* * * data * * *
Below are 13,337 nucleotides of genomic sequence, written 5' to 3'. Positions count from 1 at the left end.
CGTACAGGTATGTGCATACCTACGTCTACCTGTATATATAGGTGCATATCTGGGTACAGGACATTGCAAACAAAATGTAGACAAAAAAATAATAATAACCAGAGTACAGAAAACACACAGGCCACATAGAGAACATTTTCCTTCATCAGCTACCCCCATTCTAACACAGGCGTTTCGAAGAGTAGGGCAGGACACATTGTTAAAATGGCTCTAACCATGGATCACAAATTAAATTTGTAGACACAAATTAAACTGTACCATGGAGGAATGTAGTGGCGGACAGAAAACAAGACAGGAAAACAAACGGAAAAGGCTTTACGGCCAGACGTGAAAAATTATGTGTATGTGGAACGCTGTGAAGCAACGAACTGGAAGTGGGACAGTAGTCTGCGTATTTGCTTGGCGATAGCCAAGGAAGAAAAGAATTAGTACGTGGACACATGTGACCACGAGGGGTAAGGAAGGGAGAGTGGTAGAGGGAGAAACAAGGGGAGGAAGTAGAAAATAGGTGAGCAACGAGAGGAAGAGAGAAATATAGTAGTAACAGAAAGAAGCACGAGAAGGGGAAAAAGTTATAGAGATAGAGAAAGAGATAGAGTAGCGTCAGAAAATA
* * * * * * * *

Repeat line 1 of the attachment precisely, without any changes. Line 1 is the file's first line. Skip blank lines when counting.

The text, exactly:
Below are 13,337 nucleotides of genomic sequence, written 5' to 3'. Positions count from 1 at the left end.